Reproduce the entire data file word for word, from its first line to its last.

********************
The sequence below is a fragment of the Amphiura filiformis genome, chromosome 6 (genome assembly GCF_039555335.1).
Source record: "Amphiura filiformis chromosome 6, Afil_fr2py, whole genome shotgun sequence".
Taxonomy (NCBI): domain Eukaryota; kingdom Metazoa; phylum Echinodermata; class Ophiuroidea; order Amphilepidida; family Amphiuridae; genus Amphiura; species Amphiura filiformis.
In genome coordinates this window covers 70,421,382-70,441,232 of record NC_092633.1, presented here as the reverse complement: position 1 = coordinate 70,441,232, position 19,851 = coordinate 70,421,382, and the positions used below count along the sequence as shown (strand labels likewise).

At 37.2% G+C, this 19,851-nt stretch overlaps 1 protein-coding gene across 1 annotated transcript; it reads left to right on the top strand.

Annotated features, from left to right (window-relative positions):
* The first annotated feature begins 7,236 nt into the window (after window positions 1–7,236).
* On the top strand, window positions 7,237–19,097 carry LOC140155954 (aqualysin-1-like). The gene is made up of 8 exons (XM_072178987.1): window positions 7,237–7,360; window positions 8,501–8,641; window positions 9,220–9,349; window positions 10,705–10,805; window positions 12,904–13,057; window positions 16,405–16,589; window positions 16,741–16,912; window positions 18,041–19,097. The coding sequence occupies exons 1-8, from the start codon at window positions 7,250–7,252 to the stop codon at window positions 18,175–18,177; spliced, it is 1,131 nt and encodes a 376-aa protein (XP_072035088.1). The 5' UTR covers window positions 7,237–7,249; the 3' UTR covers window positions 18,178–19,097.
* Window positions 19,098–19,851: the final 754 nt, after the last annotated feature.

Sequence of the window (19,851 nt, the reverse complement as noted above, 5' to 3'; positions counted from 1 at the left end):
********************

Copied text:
The sequence below is a fragment of the Amphiura filiformis genome, chromosome 6 (genome assembly GCF_039555335.1).
Source record: "Amphiura filiformis chromosome 6, Afil_fr2py, whole genome shotgun sequence".
Taxonomy (NCBI): domain Eukaryota; kingdom Metazoa; phylum Echinodermata; class Ophiuroidea; order Amphilepidida; family Amphiuridae; genus Amphiura; species Amphiura filiformis.
In genome coordinates this window covers 70,421,382-70,441,232 of record NC_092633.1, presented here as the reverse complement: position 1 = coordinate 70,441,232, position 19,851 = coordinate 70,421,382, and the positions used below count along the sequence as shown (strand labels likewise).

At 37.2% G+C, this 19,851-nt stretch overlaps 1 protein-coding gene across 1 annotated transcript; it reads left to right on the top strand.

Annotated features, from left to right (window-relative positions):
* The first annotated feature begins 7,236 nt into the window (after window positions 1–7,236).
* On the top strand, window positions 7,237–19,097 carry LOC140155954 (aqualysin-1-like). The gene is made up of 8 exons (XM_072178987.1): window positions 7,237–7,360; window positions 8,501–8,641; window positions 9,220–9,349; window positions 10,705–10,805; window positions 12,904–13,057; window positions 16,405–16,589; window positions 16,741–16,912; window positions 18,041–19,097. The coding sequence occupies exons 1-8, from the start codon at window positions 7,250–7,252 to the stop codon at window positions 18,175–18,177; spliced, it is 1,131 nt and encodes a 376-aa protein (XP_072035088.1). The 5' UTR covers window positions 7,237–7,249; the 3' UTR covers window positions 18,178–19,097.
* Window positions 19,098–19,851: the final 754 nt, after the last annotated feature.

Sequence of the window (19,851 nt, the reverse complement as noted above, 5' to 3'; positions counted from 1 at the left end):